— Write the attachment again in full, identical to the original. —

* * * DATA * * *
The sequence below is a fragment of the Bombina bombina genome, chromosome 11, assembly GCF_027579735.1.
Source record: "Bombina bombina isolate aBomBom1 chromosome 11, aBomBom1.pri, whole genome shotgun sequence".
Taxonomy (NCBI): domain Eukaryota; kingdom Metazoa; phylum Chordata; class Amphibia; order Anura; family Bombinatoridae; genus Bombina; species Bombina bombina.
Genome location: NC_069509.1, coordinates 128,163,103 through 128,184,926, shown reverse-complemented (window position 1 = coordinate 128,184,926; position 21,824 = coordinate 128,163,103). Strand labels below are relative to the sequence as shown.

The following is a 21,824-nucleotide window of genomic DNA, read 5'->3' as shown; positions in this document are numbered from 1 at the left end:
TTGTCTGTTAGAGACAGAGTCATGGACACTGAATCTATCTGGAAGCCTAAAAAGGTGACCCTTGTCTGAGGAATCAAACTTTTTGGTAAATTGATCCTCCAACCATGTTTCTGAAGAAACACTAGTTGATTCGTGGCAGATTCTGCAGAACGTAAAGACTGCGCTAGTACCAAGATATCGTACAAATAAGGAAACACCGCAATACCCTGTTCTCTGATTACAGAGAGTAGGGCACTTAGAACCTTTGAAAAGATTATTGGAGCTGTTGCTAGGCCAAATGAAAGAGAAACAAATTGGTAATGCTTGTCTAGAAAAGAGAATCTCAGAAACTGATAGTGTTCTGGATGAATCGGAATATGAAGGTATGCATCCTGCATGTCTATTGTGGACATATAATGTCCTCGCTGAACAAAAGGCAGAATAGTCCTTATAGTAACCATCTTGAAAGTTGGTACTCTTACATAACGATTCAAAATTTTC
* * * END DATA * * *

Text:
The sequence below is a fragment of the Bombina bombina genome, chromosome 11, assembly GCF_027579735.1.
Source record: "Bombina bombina isolate aBomBom1 chromosome 11, aBomBom1.pri, whole genome shotgun sequence".
Taxonomy (NCBI): domain Eukaryota; kingdom Metazoa; phylum Chordata; class Amphibia; order Anura; family Bombinatoridae; genus Bombina; species Bombina bombina.
Genome location: NC_069509.1, coordinates 128,163,103 through 128,184,926, shown reverse-complemented (window position 1 = coordinate 128,184,926; position 21,824 = coordinate 128,163,103). Strand labels below are relative to the sequence as shown.

The following is a 21,824-nucleotide window of genomic DNA, read 5'->3' as shown; positions in this document are numbered from 1 at the left end:
TTGTCTGTTAGAGACAGAGTCATGGACACTGAATCTATCTGGAAGCCTAAAAAGGTGACCCTTGTCTGAGGAATCAAACTTTTTGGTAAATTGATCCTCCAACCATGTTTCTGAAGAAACACTAGTTGATTCGTGGCAGATTCTGCAGAACGTAAAGACTGCGCTAGTACCAAGATATCGTACAAATAAGGAAACACCGCAATACCCTGTTCTCTGATTACAGAGAGTAGGGCACTTAGAACCTTTGAAAAGATTATTGGAGCTGTTGCTAGGCCAAATGAAAGAGAAACAAATTGGTAATGCTTGTCTAGAAAAGAGAATCTCAGAAACTGATAGTGTTCTGGATGAATCGGAATATGAAGGTATGCATCCTGCATGTCTATTGTGGACATATAATGTCCTCGCTGAACAAAAGGCAGAATAGTCCTTATAGTAACCATCTTGAAAGTTGGTACTCTTACATAACGATTCAAAATTTTC